OECD World Forum 2012 confirms that world has embraced new measures of progress Reply

At a World Forum of leading economists, chief national statisticians, and many other experts, organized by the OECD and the Government of India, it became clear that new ways of measuring overall progress — in parallel to, or even in replacement of, the GDP — have now became mainstream.

Speakers [including Alan AtKisson, lead author of Life Beyond Growth] reported on dozens of projects at the national government level to measure national wellbeing, by both objective and subjective means, and sometimes the two in combination. While challenges remain, both technical and political, alternative measurements have achieved a level of momentum and global critical mass that appears irreversible. The indicators are also grappling with system sustainability issues such as future risk (in general terms), and with the factors and policies that produce better outcomes, using these new measures.

Speakers also outlined the needs, both political and research-oriented, for further development. For example, environmental measures still lack the robustness needed to “dialogue” effectively with the GDP, said the European Commissioner for Environment, Karl Falkenberg. And measures of social wealth are still far from parity with measures of economic wealth in technical terms.

But the direction of change is now well-established. Materials from this conference, including speaker presentations, are available at the conference website: http://www.oecd.org/site/worldforumindia/

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Inclusive Wealth Report 2012: UN’s new approach to measuring the sustainability of countries Reply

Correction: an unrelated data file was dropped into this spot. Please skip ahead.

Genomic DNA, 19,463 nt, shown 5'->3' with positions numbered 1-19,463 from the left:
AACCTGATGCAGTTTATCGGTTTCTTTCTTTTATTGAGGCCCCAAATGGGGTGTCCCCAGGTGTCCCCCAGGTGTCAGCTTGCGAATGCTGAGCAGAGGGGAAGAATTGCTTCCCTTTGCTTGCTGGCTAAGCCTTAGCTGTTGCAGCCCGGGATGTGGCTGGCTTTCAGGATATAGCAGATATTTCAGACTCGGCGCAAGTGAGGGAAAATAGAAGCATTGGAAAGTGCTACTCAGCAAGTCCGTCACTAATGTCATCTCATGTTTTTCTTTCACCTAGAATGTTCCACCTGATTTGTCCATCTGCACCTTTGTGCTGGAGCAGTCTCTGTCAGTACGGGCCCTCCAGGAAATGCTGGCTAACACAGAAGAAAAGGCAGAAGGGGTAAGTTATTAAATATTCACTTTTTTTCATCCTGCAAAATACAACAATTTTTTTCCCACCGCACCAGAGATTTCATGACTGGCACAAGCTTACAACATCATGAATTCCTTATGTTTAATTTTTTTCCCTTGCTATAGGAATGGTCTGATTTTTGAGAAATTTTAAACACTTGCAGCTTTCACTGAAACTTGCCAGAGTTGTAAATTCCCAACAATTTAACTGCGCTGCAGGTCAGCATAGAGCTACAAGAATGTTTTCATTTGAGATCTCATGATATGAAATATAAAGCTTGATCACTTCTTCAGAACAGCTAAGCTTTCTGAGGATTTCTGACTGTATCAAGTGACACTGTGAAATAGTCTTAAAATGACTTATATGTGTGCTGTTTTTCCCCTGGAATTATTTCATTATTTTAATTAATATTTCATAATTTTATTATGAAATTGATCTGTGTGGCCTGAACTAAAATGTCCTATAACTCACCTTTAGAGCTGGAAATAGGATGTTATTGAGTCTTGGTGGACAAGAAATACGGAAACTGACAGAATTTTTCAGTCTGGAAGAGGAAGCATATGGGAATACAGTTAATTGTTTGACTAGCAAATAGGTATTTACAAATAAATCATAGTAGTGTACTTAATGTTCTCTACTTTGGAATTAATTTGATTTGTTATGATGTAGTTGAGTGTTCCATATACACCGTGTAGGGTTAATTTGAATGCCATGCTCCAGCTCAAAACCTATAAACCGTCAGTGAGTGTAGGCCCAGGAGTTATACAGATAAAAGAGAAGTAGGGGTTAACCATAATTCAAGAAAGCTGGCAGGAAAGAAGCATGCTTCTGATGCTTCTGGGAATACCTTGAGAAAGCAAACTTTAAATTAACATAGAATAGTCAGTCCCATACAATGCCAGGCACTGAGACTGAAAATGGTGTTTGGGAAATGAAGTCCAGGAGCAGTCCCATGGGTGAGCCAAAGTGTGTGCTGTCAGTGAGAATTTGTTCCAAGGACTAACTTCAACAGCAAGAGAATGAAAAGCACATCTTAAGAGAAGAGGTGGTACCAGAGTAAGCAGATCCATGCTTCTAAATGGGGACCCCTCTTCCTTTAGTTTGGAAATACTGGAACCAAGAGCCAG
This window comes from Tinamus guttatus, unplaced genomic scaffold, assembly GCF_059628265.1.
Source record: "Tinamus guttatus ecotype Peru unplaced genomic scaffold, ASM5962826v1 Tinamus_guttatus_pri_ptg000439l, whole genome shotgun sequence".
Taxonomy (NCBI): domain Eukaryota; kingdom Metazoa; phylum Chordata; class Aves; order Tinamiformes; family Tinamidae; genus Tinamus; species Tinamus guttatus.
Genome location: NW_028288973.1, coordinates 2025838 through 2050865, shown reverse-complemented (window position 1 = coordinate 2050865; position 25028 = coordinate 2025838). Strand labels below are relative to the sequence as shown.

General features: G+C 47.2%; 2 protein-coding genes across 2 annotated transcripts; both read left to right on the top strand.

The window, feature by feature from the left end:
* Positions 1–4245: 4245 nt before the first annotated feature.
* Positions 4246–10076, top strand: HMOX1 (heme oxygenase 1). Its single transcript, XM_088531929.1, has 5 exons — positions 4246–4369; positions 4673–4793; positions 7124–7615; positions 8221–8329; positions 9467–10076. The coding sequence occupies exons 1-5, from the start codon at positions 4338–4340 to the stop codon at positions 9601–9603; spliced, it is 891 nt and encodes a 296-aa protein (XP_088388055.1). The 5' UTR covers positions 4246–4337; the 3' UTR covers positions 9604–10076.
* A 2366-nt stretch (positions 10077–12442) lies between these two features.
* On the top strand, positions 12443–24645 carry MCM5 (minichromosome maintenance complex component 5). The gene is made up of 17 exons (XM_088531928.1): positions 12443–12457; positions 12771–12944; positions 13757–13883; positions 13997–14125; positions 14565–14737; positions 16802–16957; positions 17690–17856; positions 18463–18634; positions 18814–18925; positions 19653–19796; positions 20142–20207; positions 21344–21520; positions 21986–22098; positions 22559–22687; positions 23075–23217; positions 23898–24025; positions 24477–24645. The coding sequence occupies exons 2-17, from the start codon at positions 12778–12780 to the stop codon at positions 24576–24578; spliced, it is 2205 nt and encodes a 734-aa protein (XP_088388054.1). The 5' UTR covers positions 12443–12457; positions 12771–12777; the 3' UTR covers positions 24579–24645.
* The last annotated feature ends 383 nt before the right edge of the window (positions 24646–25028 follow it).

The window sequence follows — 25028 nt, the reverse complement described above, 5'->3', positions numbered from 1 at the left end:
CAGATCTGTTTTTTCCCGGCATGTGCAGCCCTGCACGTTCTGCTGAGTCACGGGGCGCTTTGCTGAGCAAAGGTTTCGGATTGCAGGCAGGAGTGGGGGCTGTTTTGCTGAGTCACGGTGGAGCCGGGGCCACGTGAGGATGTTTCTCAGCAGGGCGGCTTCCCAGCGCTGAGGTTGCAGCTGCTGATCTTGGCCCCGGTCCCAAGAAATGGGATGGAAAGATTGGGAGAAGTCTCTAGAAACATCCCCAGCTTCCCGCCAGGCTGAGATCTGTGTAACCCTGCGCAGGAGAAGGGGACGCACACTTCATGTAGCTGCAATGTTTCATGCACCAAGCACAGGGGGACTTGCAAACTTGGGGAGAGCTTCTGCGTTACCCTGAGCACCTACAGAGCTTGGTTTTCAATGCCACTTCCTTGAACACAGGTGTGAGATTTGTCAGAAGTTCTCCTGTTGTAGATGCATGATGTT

The United Nations University International Human Dimensions Programme on Global Environmental Change (UNU-IHDP) and the United Nations Environment Programme (UNEP) in collaboration with the UN Water Decade Programme on Capacity Development (UNW-DPC) and the Natural Capital Project have released a new report, titled “Inclusive Wealth Report 2012” (IWR 2012) at the Rio+20 conference.

The report is first in a series of biennial reports aiming to track the sustainability of countries using a newly developed measure, the Inclusive Wealth Index (IWI). The IWI aims to go beyond the present generation of short-term economic and development measures, such as the gross domestic product (GDP) and the Human Development Index (HDI). The IWI has been developed to capture the full wealth of nations by looking into country’s capital assets, including manufactured, human and natural capital, and its corresponding values.

In the Inclusive Wealth Report 2012, twenty countries were assessed using the IWI over a period of 19 years (1990-2008). Together they represent more than half of the world population and almost three quarters of world GDP and include high, middle, and low-income economies on all continents.

Some of the key findings of the IWR 2012 included:

  • 70 percent of countries assessed  present a positive Inclusive Wealth Index (IWI) per capita growth, indicating sustainability.
  • High population growth with respect to IWI growth rates caused 25 percent of countries assessed to become unsustainable.
  • While 19 out of the 20 countries experienced a decline in natural capital, six of them also saw a decline in their inclusive wealth, thus following an unsustainable track.
  • Human capital has increased in every country, being the prime capital form that offsets the decline in natural capital in most economies.